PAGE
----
- Magda Győri
- Norbert Németh
2018.07.18. - Frigyes   
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Lear of Britain




Lear of Britain

Opera in three acts


The libretto is written by

Magda Győri

based on the drama ”King Lear”

and sonnets from William Shakespeare




The plot of the opera



Act I.

Scene 1. The palace of King Lear, a secluded room. Goneril confesses her love to Edmund. After her leave, her younger sister Regan does the same. The plans of the royal daughters is thus revealed: they both want the crown and Edmund, while plotting the death of their husbands and their father. After Regan has left, Edmund the bastard tells us his dire intentions: he too wants to gain the supreme power, at any cost. He despises his father, the Earl of Gloucester and his step-brother, the legitimate son Edgar. Edmund orders his servant Oswald – who fancies his master just as much as the women do – to post a letter of utmost importance.


Scene 2. The palace of King Lear, throne room. Lear withdraws from ruling as he reaches the age of eighty. He plans to divide his kingdom among his three daughters, and he is asking them to express their love him. Goneril and Regan battle to outbid each other in proving their endless love for their father, who is moved by their gentle words. Cordelia, the youngest daughter is repulsed by this competition, and she is unable to express her pure feelings at the sight of her sisters’ false confessions. Lear condemns Cordelia and banishes her from the land, which he divides between Goneril and Regan. Cordelia, being the wife of the King of France, has to leave Britain.


Scene 3. The palace of the Earl of Gloucester. The unlawful son Edmund drives his father into the belief that Edgar is out to kill him. As proof, he shows the Earl a false letter that he himself had counterfeited. Gloucester orders Edgar to be prosecuted, and confides Edmund in his secret: he is member of the clandestine alliance who had wowed to protect Lear, allied by the King of France. Edmund doesn’t hesitate to exploit his situation: he encourages the innocent Edgar to escape, and rushes to tell his father’s secrets to the Duke of Cornwall.

Being dismissed by Goneril, Lear arrives with his escort, incensed, looking for Regan. Regan and her husband, the Duke of Cornwall are being entertained by Gloucester. She too declines his father and sends him away, back to Goneril. The infuriated Lear dismisses his escort, calls a curse upon his monstrous daughters and leaves fuming, to spend his life in solitude in the wilderness. The Earl of Gloucester is being brought before the Duke of Cornwall in chains. From the accusations of the Duke, the Earl learns about Edmund’s treachery and Edgar’s innocence.


Act II.

Scene 1. Marshlands. The barren landscape is dark from the heavy storm, as Edgar is stumbling around in the fearsome night, clad in rags, under the pretence of madness. He finds shelter from the rain in a shed. Lear appears on the scene, who seems to have lost his sanity in the agony of his disillusionment. His curses are louder than the roar of the raging storm. The Earl of Kent finds him, to take him to Dover. He is loyal to the end, and as member of the clandestine society, has already sent notice to Cordelia and the King of France about the doom of Lear. When they meet Edgar in the shed, he introduces himself as the poor pheasant Thomas. In the seething storm, an old man ushers Gloucester into the shed, who have been blinded on the order of Cornwall. In his shattered mind, Lear doesn’t recognise any of them, and sets out for Dover with the help of Kent, while Edgar offers his support to Gloucester, and they all proceed on their way, fighting with the raging elements.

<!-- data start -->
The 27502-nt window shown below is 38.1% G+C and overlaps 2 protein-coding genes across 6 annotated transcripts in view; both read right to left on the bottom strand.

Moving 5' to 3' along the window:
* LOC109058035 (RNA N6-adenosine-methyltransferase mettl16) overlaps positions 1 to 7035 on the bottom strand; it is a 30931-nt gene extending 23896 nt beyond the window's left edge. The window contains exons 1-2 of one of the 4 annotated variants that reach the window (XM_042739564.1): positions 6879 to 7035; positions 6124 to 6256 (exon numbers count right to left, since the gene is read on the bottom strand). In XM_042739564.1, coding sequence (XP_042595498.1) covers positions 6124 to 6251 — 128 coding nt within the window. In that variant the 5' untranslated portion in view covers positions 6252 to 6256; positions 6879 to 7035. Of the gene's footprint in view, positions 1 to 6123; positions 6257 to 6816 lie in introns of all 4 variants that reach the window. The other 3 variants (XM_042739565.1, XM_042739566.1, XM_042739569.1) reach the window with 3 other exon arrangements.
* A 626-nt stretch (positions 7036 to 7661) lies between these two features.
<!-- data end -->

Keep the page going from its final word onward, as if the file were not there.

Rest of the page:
Scene 2. The palace of Gloucester. Edmund has inherited the earldom for his good services, and now he is teasing Oswald with pretended love words in his room. Visitors arrive: first Regan, then Goneril comes to talk to him. Regan is waiting for his confession of love and a marriage proposal, but Goneril later threatens Edmund to kill him if she chooses her sister instead of her. She tries to persuade Edmund into murdering her husband, the Duke of Albany.


Scene 3. Marshlands, elsewhere. Edgar prevents the blind Gloucester from ending his life, and reveals himself. He forgives his father, and pledges to mete out justice on Edmund.


Act III.

Scene 1. Camp of the French army, near Dover. Cordelia disembarks with the French army at Dover, and hurries to the protection of her father. She meets the Earl of Kent and Lear in the camp, and her father’s mind clears up at the sight of his only true daughter. He begs for her pardon, and Cordelia happily lays her pure, eternal love on her father.


Scene 2. Battle. The British and the French clash at Dover. The fierce battle ends with the victory of the British, but casualties are high on both sides.


Scene 3. The British camp, near Dover. Edmund and Regan celebrate the victory when suddenly Regan is seized by a fit. The arriving Goneril gives explanations to her sickness: she has poisoned her sister in order to get Edmund for herself and gain control over the land. With the last spark of her life, Regan stabs Goneril to cross her plans, and both of them die.

The victorious Duke of Albany arrives, accompanied by Edgar and the soldiers. Knowing all about the malicious deeds of the unlawful son, Albany sentences Edmund to death. In his least breath, Edmund tells everyone laughing how he had Lear and Cordelia killed after the battle.

The only person mourning for Edmund is Oswald, and he ends his own life amongst tears. Soldiers lead by Kent carry the bodies of Lear and Cordelia, and the Earl throws himself to die at the feet of his beloved king. The only survivors of the tragedy are Edgar and Albany – thus, it is up to the Duke to sum up the sad moral of the story.


© „Ars et Sanitas”